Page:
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Star Division StarOffice 5.0 Personal Edition
An office suite that could keep Bill Gates up at night
StarOffice 5.0 Personal Edition
Star Division
Windows, OS/2, Linux, Sun Solaris
If nothing else, 1998 will be remembered in the computer industry as the year everything was free. While the notion of free software is older than the personal computer industry, in 1998 it seemed more prevalent than before, especially on the Internet. Every time you turned around, companies were offering free advice, free browsers, free e-mail, free Web sites, free operating systems—everything, it seemed, short of free money.

Like the Linux operating system and Netscape's open source code, one of the more interesting wrinkles is yet another volley aimed across Microsoft's bow. Germany-based Star Division has released StarOffice, a productivity suite crammed with enough software to compete with even the professional edition of Microsoft Office. And in case you hadn't guessed, it's free.

Well, kind of free. StarOffice is free for personal use, if you're willing to download the 62 MB installation file (the Linux version is 70 MB) from Star Division's Web site. For $39.95 in US funds you can get the Personal Edition Deluxe, which includes an installation CD, printed documentation, and more templates, clip art, and fonts. Commercial users get a nice deal as well: the most expensive package offered is only $169 (again, in US funds) per license.

StarOffice includes StarWriter, StarCalc, StarDraw, StarImpress, StarBase, StarSchedule, StarMail, and StarDiscussion; respectively, word processing, spreadsheet, vector art, database, PIM, e-mail, and newsreading programs. There's even a fully-featured Web browser in there, capable of reading Microsoft's CDF-format channels. And here's the kicker: StarOffice uses its own file formats, but can also read and write, among other things, Microsoft Office files.

The filters aren't perfect for reasons I'll go into later, but that last tidbit is still enough to make executives at the Redmond giant break into a collective cold sweat. Consider the amount of people who buy Microsoft Office (or, quite possibly, stand-alone copies of Word or Excel) just to be able to bring work home, or to be compatible with other people's systems. The prospect of even half of these people switching to a free or cheap alternative must make Bill Gates a little antsy. Star Office's availability on more operating systems than Microsoft Office—with Sun Solaris Sparc, X.86, Macintosh, Java, and Windows 3.1 on the way—must keep him up at night.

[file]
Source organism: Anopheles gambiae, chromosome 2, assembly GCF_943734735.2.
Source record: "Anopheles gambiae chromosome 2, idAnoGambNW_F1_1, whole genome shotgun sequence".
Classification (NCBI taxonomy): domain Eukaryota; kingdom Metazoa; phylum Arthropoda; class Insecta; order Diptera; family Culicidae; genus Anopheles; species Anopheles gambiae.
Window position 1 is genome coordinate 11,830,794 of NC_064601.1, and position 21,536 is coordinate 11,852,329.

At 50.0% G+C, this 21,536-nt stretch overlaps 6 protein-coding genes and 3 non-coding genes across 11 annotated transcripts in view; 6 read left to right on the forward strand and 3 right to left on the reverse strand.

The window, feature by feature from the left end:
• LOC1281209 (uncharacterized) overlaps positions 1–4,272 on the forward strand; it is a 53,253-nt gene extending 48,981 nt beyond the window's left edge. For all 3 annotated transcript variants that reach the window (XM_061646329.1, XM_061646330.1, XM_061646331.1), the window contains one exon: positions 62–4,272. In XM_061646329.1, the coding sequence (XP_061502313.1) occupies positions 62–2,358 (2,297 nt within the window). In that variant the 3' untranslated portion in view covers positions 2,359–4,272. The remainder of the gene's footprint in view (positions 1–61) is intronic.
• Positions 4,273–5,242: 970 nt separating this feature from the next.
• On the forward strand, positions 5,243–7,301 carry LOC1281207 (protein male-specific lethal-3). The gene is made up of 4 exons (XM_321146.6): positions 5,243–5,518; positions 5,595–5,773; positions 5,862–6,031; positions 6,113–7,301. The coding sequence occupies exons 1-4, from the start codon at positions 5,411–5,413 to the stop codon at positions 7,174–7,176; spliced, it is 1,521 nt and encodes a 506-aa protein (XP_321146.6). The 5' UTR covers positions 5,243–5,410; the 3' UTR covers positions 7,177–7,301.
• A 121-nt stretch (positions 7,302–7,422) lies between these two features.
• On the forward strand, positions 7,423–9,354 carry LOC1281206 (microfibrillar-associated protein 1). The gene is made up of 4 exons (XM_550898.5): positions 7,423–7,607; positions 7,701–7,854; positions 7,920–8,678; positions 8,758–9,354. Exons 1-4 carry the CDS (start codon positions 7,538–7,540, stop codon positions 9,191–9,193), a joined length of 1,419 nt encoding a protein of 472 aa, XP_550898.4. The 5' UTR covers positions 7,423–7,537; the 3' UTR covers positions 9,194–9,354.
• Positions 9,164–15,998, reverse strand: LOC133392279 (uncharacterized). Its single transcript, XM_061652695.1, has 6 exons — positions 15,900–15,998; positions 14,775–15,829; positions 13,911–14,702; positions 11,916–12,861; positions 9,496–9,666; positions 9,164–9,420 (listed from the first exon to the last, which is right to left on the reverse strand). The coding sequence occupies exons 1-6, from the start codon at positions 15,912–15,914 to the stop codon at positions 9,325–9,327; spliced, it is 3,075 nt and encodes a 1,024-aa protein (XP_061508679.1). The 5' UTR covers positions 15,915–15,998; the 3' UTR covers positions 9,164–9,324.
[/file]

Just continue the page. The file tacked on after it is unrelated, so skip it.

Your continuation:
To test the Gates insomnia theory, I used StarOffice instead of Microsoft Office 97 for a little over a month. To test the limits of file compatibility, I used the same files with Microsoft Office when I had to work with them in the outside world. That meant heavy use of StarWriter and StarCalc, and a few tests with StarDiscussion and the StarOffice Web browser. (In case you're wondering, this article—and every other article I worked on for five weeks—was written using StarOffice. None of my editors have complained yet.)

StarOffice launches as a desktop which looks like a cross between the Windows desktop, an Internet browser, and and just about any Microsoft Office application. Most of the screen is set aside for your icons (your shortcuts and files from the Windows desktop), with configurable toolbars along the top and side. In much the same way as the newer Windows operating systems, you can type a URL, filename, or directory name into the designated space, and the appropriate action will be taken. There's even a Start button on the taskbar at the bottom, with a StarOffice logo in place of the familiar Windows icon.